Jim James, who has died aged 98, was awarded an MC for his part in rescuing escaped Allied PoWs and, after the Battle of Arnhem, was on the run himself for six months in occupied Holland.
6:04PM GMT 30 Jan 2012
Commissioned in 1942 while serving with the Royal Warwickshire Regiment (RWR), James saw action in North Africa with 8th Battalion, the Parachute Regiment, and then with the 3rd Battalion in the Sicily Campaign. In September 1943, after the Italian Armistice, a large number of Allied prisoners escaped from camps near Pescara and hid in the neighbouring hills. An Allied operation code-named “Simcol” was launched to rescue as many as possible.
On October 2 James, then serving with 3 Para, was dropped with a troop of eight men close to the river Tronto. He had orders to escort any escapers to the coast, where they were to be taken off by the Royal Navy
. During the next 10 days he guided those he found to a rendezvous on the beaches.
Possibly due to German broadcasts which falsely indicated that James had been killed, the rescue vessel did not arrive at the pre-arranged time. James requisitioned three fishing boats and managed to get about 20 men back to the safety of the British front line at Termoli. He was awarded an immediate MC.
In September 1944, again with 3 Para, James took part in operation Market Garden. He got within a mile of the Arnhem road bridge but, on September 25, was captured. In the cattle truck taking him to Germany, he forced the lock, waited until the train passed into a wood, and jumped out. As he crossed the tracks he heard machine gunners posted on top of the trucks firing on those who had made a run for it just after him.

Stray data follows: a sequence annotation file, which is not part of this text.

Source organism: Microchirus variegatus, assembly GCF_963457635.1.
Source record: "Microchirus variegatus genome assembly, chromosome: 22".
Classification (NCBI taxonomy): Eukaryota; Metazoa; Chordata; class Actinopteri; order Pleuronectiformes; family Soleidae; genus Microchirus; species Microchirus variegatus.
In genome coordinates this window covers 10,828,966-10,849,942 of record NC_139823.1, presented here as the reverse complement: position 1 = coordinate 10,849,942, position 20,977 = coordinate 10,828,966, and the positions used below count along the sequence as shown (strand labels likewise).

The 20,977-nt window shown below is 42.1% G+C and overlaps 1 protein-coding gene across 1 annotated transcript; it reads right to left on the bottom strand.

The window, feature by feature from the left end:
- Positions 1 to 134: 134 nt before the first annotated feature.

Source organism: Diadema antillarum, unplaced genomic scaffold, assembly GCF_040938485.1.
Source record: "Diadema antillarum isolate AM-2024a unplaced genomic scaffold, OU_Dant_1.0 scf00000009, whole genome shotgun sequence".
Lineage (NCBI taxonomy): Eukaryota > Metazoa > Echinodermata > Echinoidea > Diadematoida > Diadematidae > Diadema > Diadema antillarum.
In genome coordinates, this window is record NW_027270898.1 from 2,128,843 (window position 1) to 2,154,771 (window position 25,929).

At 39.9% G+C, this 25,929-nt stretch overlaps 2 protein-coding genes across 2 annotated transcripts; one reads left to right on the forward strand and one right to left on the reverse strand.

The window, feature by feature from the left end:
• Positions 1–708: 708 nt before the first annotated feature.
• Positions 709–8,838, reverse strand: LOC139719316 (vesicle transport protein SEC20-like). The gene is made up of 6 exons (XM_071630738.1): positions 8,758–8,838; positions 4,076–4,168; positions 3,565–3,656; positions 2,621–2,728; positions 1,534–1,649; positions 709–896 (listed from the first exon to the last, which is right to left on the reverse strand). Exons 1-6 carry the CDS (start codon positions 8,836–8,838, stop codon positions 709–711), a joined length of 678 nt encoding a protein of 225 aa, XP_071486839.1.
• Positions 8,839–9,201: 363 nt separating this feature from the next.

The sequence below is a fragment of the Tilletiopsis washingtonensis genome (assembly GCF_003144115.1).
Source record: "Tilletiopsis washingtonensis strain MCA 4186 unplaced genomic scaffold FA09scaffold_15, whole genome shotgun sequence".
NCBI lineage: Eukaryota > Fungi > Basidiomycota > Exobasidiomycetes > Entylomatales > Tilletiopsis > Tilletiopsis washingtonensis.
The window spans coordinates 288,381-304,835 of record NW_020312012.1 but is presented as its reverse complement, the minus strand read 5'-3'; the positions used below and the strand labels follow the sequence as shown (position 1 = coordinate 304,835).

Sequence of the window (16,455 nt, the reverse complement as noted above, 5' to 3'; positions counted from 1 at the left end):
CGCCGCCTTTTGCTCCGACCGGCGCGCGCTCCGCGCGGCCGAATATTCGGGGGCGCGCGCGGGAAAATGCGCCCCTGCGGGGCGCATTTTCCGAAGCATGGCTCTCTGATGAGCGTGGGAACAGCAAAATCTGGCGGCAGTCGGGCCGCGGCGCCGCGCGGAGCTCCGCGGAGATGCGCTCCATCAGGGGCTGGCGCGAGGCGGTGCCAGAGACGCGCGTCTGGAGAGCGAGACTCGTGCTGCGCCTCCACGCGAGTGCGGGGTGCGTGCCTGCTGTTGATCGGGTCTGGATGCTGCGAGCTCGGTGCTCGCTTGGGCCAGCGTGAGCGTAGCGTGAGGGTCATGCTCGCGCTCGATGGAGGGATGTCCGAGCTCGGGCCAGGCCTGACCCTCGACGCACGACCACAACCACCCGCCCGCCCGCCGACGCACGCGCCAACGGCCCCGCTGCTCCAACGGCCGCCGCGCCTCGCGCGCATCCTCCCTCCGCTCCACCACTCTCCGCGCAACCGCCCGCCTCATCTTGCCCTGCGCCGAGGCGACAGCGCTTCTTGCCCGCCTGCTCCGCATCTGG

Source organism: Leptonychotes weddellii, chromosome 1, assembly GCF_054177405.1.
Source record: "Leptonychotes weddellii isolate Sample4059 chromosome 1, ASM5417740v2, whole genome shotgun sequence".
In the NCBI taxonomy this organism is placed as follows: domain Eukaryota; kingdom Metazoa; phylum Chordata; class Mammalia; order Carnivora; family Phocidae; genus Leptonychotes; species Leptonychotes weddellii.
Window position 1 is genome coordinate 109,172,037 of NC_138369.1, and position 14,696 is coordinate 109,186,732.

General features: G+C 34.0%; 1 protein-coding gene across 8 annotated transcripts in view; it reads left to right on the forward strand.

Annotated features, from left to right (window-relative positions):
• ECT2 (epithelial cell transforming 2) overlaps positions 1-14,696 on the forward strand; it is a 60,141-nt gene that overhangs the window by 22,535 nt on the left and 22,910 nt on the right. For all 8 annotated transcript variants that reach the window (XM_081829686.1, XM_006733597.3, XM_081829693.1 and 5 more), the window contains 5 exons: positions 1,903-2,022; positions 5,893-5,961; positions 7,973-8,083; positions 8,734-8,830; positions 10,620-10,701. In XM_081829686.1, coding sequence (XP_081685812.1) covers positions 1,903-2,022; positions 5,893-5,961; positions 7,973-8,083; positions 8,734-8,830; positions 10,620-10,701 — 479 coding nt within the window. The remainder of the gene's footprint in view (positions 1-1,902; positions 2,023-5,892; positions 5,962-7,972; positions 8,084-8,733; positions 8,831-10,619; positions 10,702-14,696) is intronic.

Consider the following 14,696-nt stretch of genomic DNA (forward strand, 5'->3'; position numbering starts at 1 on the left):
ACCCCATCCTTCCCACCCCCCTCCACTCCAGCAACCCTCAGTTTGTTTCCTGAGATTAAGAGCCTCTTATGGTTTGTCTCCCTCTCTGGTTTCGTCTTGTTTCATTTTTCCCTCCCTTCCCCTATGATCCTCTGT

He found himself near Enschede, close to the Dutch-German border, and headed north and west. He was hiding in a barn when a Dutchman found him and tipped him off that the police were on their way.
When, 10 minutes later, two policemen came in one door, James ran out the other. He made for a line of trees and hid; though the policemen came within a few yards they did not see him.
The next day, the Dutch underground contacted him. They provided him with a bicycle, and for several months, looking like a labourer but with part of his uniform under his overalls, James moved from farm to farm, dodging the Germans and keeping to wooded areas. He helped the Resistance to collect arms drops, instructed them in the use of explosives and, on one occasion, interviewed a man suspected of being a spy; James was able to provide an assurance that the other man was genuine.
On March 31 1945, after six months on the run, he linked up with advancing British troops. He was able to give them much valuable information and was mentioned in despatches.
Ernest Albert James, always known as Jim or Jimmy, was born at Bournemouth on September 1 1913 and went to Westbourne School, then Bournemouth Municipal College. After working in department stores in the town, he enlisted in the RWR in 1940.
By his own account James “got too close to an explosion” at Arnhem, and had trouble with his hearing afterwards. He was also reported “Missing In Action”. His wife refused to believe that he was dead, and on arriving at work one day she found a bunch of red roses with a note that read: “Remember me?” Her husband appeared and the manager gave the office the day off to celebrate.
After the war James worked for the Prudential until 1975. In retirement in Ealing he enjoyed reading, drawing and playing snooker . He kept in close touch with the Dutch families who had helped him and with fellow veterans.
Jim James married, in 1939, Dorothy Olney, who survives him with their daughter.
Jim James, born September 1 1913, died November 7 2011